Hong Kong denies Tiananmen activist Wuer Kaixi extradition to mainland China
The latest attempt by the "second most wanted" Tiananmen dissident to surrender to mainland authorities was dashed yesterday when he was deported back to Taiwan after a short stopover in Hong Kong.
Wuer Kaixi arrived at Chep Lap Kok from Taiwan accompanied by Democratic Party lawmaker Albert Ho Chun-yan hoping the city would help to extradite him to the mainland.
Wuer, who has spent most of the past 24 years in exile in Taiwan, wants to return to the mainland to see his ailing parents.
"I hope to be [re]united with them while they are still alive, even if it means the reunion takes place behind a glass wall," he said.
He is wanted by Beijing for "conspiracy to subvert" while a student leader during the 1989 Tiananmen Square protests.
"I am transiting from [Hong Kong] because it is my last resort," said Wuer in a written statement. "What I'm doing now is a result of the [mainland] government's absurd act of ordering my arrest, while at the same time refusing to allow me to return."
Wuer said a refusal by the Hong Kong authorities to arrest him would mean they did not accept Beijing's official position.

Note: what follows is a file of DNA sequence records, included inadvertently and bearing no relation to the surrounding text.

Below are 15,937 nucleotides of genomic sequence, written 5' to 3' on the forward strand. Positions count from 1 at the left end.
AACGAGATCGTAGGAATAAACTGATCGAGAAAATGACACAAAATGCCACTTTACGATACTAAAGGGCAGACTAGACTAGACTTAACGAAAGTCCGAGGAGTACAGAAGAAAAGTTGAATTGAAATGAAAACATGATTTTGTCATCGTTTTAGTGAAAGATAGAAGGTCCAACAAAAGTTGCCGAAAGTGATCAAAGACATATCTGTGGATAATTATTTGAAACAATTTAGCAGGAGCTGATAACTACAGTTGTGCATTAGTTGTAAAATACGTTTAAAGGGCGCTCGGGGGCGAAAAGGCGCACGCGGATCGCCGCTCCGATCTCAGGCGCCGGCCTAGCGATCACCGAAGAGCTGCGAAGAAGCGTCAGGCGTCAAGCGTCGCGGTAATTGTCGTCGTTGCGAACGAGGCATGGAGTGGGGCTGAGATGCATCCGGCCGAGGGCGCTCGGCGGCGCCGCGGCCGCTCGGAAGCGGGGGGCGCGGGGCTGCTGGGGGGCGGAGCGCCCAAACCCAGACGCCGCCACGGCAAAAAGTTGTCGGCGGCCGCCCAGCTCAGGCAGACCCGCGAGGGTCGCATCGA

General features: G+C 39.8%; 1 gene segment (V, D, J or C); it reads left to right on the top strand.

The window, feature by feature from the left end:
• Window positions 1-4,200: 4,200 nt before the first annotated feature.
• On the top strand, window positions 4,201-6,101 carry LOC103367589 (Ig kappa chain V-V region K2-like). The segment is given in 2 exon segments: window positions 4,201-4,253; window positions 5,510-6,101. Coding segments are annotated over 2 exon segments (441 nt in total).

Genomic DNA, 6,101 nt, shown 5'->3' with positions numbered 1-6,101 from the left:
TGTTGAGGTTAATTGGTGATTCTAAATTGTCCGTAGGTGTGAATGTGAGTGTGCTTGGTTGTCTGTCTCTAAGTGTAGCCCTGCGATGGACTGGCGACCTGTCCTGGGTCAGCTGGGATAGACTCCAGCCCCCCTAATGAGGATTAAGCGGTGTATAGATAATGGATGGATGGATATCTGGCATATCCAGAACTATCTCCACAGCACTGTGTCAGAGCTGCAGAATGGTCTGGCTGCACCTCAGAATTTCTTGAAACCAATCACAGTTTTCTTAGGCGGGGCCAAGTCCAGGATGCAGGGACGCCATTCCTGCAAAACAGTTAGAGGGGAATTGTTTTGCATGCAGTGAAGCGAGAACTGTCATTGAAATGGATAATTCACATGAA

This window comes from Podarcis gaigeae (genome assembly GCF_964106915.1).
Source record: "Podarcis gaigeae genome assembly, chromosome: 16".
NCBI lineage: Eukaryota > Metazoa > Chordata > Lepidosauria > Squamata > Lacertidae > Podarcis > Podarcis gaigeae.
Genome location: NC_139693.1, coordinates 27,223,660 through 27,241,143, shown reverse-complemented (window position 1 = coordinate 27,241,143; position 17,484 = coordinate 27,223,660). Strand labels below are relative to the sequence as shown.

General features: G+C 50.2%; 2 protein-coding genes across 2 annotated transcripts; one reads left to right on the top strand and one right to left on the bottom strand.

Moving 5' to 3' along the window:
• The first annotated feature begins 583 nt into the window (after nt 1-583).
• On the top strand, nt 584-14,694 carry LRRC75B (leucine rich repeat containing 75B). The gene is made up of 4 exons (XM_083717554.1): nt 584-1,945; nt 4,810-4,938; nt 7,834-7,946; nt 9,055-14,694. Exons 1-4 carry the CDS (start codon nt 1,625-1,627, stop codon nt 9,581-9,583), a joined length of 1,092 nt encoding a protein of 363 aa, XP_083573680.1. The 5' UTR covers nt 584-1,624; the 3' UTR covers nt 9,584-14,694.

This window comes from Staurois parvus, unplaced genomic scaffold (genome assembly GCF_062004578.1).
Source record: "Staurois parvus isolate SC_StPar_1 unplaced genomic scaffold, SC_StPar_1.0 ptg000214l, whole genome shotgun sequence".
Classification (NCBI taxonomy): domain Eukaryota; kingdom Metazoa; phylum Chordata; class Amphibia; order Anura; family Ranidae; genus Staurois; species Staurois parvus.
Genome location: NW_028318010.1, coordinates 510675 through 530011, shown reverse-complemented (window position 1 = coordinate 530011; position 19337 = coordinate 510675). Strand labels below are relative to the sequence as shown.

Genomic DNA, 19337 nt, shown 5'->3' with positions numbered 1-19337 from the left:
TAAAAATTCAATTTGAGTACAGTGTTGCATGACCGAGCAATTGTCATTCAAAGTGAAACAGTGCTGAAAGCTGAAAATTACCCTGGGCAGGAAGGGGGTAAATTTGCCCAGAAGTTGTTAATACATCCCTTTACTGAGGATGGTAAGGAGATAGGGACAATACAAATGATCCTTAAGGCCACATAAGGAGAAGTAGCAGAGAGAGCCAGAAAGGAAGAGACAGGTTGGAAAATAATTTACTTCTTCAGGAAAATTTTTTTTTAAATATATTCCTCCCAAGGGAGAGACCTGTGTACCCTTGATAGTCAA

"If that is so, I appreciate it … and I then request the Hong Kong government to stop denying [other] Chinese dissidents the right to enter."
Upon arrival, Wuer was detained by immigration officials and questioned for four hours, said his lawyer, Lam Yiu-keung.
The department said it would not comment on individual cases but reiterated that by law officers could examine any visitor on arrival and consider whether they met immigration requirements before allowing entry.
But Lam criticised the department for misreading his intentions. "He never requested entry and had no intention of entering Hong Kong," said Lam. "He simply wanted to convey a message to the Hong Kong government to inform the [Hong Kong liaison office] of his intentions."
Over the years similar attempts by Wuer to surrender via Macau, Japan and the United States have failed. In 2004, he was permitted to attend the funeral of Canto-pop diva Anita Mui but a request to attend the funeral of democrat stalwart Szeto Wah was denied in 2011 in Hong Kong.
On Facebook, exiled Tiananmen student leader Wang Dan, who was denied entry to Hong Kong in 2004, said he was "disappointed and angry" at the city's decision.